And yet it moves. The design market, that is. With its own logic, its own strategies. In Genoa on 21-22 May, the Wannenes auction house opens its cycle starting with the industrial arts. A growing sector for Wannenes, which last year registered sales growth of 16.5% over the previous year (to be precise, 2,757,126 euros in 2019 and 2,366,593 in 2018), thanks to a market that responds with enthusiasm to vintage pieces by the great Italian masters, especially on an international level, led to the United States, followed by Great Britain, France, Netherlands and Germany.
For example? A floor lamp by Ettore Sottsass produced by Arredoluce was sold last year for 40,100 euros, and a credenza by the same designer in lacquered wood and brass for Poltronova in the 1950s went for 37,600 euros; a bar cabinet from 1935 by the architect Pietro Chiesa produced by Fontana Arte was auctioned for 32,600 euros. The two days in May, with the titles “Design” and “Stile Italiano,” present a fine selection of lots and a total of about 900 pieces, including special items by well-known Italian creators and ‘no name’ works from important Italian manufacturers.
Among the protagonists, Ettore Sottsass with a ceiling lamp inspired by Nordic design, in coated metal, perspex and brass, created for Arredoluce in 1957 circa, where the designer invented a stylized form like a whale. There are quite a few pieces by Gio Ponti, including a cup from the “Le Mie Donne” series in multicolored majolica, produced by Richard Ginori in 1925, as well as works by Franco Albini, Gianfranco Frattini, Ico Parisi, Angelo Mangiarotti and many others. Outdoor furnishings are also included, particularly a series of seats in woven wicker and bamboo made by historic Como-based firms active in the period after World War II, such as the legendary Vittorio Bonacina, with chairs, cots and chaises longues by Franco Albini, Tito Agnoli, Lorenzo Forges Davanzati.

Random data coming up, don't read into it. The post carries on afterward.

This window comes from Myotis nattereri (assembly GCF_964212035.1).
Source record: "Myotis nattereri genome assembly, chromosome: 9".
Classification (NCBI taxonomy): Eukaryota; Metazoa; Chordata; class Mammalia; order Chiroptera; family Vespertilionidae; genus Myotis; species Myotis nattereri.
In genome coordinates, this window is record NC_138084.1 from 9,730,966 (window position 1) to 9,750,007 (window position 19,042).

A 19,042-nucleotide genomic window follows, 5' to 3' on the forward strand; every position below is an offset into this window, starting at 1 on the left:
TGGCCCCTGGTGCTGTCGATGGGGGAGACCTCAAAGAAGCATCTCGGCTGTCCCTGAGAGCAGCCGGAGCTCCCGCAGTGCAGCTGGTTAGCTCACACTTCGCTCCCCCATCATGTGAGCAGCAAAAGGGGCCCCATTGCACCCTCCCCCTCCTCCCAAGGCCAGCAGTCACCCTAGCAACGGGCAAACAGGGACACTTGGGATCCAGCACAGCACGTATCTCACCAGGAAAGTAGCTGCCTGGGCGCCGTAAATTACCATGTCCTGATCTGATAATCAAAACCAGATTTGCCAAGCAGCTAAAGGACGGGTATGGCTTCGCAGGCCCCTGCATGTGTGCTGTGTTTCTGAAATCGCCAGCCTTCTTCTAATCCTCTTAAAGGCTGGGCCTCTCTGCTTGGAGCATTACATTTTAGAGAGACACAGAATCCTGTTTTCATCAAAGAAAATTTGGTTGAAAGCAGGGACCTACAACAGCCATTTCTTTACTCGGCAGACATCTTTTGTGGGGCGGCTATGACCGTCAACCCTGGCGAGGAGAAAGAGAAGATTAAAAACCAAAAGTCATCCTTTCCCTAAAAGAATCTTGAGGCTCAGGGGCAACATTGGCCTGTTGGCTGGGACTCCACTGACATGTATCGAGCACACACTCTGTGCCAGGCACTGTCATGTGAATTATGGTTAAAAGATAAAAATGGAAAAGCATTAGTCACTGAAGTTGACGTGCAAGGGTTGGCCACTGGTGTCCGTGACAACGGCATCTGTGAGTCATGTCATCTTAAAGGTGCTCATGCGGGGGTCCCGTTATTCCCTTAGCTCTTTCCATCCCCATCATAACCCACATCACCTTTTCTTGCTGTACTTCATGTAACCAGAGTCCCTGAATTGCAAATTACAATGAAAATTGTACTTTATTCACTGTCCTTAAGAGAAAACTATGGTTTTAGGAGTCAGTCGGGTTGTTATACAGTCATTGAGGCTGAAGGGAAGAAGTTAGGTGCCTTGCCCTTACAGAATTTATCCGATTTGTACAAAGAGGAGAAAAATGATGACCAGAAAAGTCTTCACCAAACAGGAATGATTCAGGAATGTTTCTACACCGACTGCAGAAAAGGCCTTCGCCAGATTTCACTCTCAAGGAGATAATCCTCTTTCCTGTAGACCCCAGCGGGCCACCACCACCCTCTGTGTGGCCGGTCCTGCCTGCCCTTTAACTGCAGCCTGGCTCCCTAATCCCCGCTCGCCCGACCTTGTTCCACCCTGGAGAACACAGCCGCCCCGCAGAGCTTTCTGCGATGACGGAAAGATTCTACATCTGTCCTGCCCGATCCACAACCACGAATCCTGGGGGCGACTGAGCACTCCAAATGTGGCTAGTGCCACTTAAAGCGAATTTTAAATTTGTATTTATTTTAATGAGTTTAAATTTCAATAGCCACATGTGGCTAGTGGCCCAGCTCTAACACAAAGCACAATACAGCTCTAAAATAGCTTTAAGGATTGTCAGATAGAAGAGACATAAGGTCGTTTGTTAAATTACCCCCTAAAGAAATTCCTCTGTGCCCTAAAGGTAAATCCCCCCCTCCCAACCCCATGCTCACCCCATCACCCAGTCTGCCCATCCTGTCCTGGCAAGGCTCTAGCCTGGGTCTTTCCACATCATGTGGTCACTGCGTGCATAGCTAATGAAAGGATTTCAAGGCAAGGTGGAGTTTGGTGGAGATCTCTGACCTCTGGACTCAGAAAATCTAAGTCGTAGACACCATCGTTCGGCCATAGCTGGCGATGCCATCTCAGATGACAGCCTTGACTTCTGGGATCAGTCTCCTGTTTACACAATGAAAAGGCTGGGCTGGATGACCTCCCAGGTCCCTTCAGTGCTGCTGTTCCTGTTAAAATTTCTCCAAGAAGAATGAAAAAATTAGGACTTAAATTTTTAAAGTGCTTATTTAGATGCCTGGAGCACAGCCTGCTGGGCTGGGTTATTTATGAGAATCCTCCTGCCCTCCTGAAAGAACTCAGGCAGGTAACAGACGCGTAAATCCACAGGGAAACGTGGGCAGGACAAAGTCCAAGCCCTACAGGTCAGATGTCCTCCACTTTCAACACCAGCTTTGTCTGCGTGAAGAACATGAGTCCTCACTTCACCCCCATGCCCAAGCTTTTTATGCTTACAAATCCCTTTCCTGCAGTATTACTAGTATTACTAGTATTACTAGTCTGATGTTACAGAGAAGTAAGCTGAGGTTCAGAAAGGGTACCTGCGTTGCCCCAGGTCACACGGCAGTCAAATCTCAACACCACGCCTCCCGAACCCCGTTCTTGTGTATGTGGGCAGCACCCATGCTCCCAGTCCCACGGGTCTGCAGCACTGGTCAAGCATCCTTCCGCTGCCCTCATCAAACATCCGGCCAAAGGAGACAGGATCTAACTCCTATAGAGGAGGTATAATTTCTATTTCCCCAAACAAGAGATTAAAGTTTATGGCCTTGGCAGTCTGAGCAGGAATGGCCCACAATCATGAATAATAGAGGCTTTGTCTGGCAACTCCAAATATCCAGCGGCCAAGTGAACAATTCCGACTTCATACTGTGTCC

Curiously enough, one object that is highlighted in the catalogue with the wall mirror, reinserted as a decor element in contemporary homes after having been all too often relegated to the bathroom and the wardrobe area. (Patrizia Catalano)